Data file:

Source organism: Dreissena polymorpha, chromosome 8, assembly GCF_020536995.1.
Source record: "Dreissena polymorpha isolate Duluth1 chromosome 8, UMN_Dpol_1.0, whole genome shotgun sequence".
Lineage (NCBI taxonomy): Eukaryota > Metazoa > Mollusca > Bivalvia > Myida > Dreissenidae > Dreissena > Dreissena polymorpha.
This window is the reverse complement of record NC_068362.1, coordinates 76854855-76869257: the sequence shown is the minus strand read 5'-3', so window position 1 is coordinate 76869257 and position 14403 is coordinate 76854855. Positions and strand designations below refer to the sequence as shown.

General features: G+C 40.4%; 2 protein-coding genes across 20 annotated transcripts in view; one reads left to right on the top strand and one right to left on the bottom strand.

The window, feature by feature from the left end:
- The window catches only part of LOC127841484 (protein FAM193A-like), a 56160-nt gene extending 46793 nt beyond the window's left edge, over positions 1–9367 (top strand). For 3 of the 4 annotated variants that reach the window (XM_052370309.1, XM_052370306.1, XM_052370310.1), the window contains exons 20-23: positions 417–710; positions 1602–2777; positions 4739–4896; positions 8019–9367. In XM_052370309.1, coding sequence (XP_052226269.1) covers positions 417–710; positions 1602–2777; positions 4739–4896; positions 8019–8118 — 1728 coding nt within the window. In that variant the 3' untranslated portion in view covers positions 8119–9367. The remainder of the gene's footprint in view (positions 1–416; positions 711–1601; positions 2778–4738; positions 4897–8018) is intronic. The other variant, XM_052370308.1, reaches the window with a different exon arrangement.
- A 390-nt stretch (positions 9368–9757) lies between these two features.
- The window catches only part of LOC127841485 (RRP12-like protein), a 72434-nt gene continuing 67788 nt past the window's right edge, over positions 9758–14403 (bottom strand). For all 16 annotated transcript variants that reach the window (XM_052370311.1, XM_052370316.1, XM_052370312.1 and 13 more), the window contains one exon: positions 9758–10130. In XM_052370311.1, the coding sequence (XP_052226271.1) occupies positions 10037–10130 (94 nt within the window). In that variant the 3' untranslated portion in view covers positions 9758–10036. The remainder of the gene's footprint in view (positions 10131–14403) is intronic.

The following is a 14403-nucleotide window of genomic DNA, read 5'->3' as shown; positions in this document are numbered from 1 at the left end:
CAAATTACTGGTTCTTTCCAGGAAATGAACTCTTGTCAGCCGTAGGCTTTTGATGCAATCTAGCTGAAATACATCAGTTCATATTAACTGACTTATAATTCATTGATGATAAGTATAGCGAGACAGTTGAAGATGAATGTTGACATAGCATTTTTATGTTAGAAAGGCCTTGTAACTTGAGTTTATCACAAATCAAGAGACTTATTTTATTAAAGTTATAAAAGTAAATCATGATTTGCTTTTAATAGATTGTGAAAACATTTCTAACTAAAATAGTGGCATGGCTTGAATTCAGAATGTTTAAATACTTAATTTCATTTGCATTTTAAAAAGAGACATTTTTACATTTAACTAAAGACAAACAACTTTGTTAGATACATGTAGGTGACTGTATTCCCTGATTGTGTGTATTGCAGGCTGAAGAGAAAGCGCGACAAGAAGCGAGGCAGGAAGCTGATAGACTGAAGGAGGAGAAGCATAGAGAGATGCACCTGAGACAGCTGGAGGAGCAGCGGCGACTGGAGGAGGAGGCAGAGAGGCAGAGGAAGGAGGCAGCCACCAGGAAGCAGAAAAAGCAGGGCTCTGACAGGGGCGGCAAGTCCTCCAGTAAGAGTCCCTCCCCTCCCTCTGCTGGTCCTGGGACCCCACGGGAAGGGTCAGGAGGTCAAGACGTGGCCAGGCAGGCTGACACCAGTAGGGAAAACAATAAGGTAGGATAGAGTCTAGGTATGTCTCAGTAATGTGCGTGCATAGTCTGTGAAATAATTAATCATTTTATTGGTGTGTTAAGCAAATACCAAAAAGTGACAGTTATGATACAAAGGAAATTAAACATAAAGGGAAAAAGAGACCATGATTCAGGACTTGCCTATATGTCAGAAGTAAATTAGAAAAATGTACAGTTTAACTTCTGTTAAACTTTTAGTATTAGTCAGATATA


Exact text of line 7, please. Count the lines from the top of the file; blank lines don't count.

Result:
- The window catches only part of LOC127841484 (protein FAM193A-like), a 56160-nt gene extending 46793 nt beyond the window's left edge, over positions 1–9367 (top strand). For 3 of the 4 annotated variants that reach the window (XM_052370309.1, XM_052370306.1, XM_052370310.1), the window contains exons 20-23: positions 417–710; positions 1602–2777; positions 4739–4896; positions 8019–9367. In XM_052370309.1, coding sequence (XP_052226269.1) covers positions 417–710; positions 1602–2777; positions 4739–4896; positions 8019–8118 — 1728 coding nt within the window. In that variant the 3' untranslated portion in view covers positions 8119–9367. The remainder of the gene's footprint in view (positions 1–416; positions 711–1601; positions 2778–4738; positions 4897–8018) is intronic. The other variant, XM_052370308.1, reaches the window with a different exon arrangement.